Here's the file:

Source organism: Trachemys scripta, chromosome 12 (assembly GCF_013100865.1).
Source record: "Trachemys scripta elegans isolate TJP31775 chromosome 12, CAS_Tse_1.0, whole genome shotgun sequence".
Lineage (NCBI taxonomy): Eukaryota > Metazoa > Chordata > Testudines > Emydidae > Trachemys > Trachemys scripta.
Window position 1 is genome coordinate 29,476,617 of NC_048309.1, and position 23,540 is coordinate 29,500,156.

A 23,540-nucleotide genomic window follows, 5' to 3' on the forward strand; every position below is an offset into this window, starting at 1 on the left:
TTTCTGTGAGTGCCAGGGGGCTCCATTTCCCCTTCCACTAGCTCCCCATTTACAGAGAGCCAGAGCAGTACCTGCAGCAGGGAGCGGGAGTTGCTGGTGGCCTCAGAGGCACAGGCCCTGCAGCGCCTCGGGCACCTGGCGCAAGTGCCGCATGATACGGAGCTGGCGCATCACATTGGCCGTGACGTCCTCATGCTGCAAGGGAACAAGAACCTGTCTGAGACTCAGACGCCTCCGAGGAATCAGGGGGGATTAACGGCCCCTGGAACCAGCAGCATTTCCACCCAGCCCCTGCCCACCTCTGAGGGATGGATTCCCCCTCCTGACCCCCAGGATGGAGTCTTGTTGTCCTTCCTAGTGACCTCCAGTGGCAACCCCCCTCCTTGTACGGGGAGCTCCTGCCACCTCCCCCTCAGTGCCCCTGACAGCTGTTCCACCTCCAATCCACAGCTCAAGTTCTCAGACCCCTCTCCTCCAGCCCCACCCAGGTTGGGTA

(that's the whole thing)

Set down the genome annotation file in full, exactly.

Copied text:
Source organism: Trachemys scripta, chromosome 12 (assembly GCF_013100865.1).
Source record: "Trachemys scripta elegans isolate TJP31775 chromosome 12, CAS_Tse_1.0, whole genome shotgun sequence".
Lineage (NCBI taxonomy): Eukaryota > Metazoa > Chordata > Testudines > Emydidae > Trachemys > Trachemys scripta.
Window position 1 is genome coordinate 29,476,617 of NC_048309.1, and position 23,540 is coordinate 29,500,156.

A 23,540-nucleotide genomic window follows, 5' to 3' on the forward strand; every position below is an offset into this window, starting at 1 on the left:
TTTCTGTGAGTGCCAGGGGGCTCCATTTCCCCTTCCACTAGCTCCCCATTTACAGAGAGCCAGAGCAGTACCTGCAGCAGGGAGCGGGAGTTGCTGGTGGCCTCAGAGGCACAGGCCCTGCAGCGCCTCGGGCACCTGGCGCAAGTGCCGCATGATACGGAGCTGGCGCATCACATTGGCCGTGACGTCCTCATGCTGCAAGGGAACAAGAACCTGTCTGAGACTCAGACGCCTCCGAGGAATCAGGGGGGATTAACGGCCCCTGGAACCAGCAGCATTTCCACCCAGCCCCTGCCCACCTCTGAGGGATGGATTCCCCCTCCTGACCCCCAGGATGGAGTCTTGTTGTCCTTCCTAGTGACCTCCAGTGGCAACCCCCCTCCTTGTACGGGGAGCTCCTGCCACCTCCCCCTCAGTGCCCCTGACAGCTGTTCCACCTCCAATCCACAGCTCAAGTTCTCAGACCCCTCTCCTCCAGCCCCACCCAGGTTGGGTA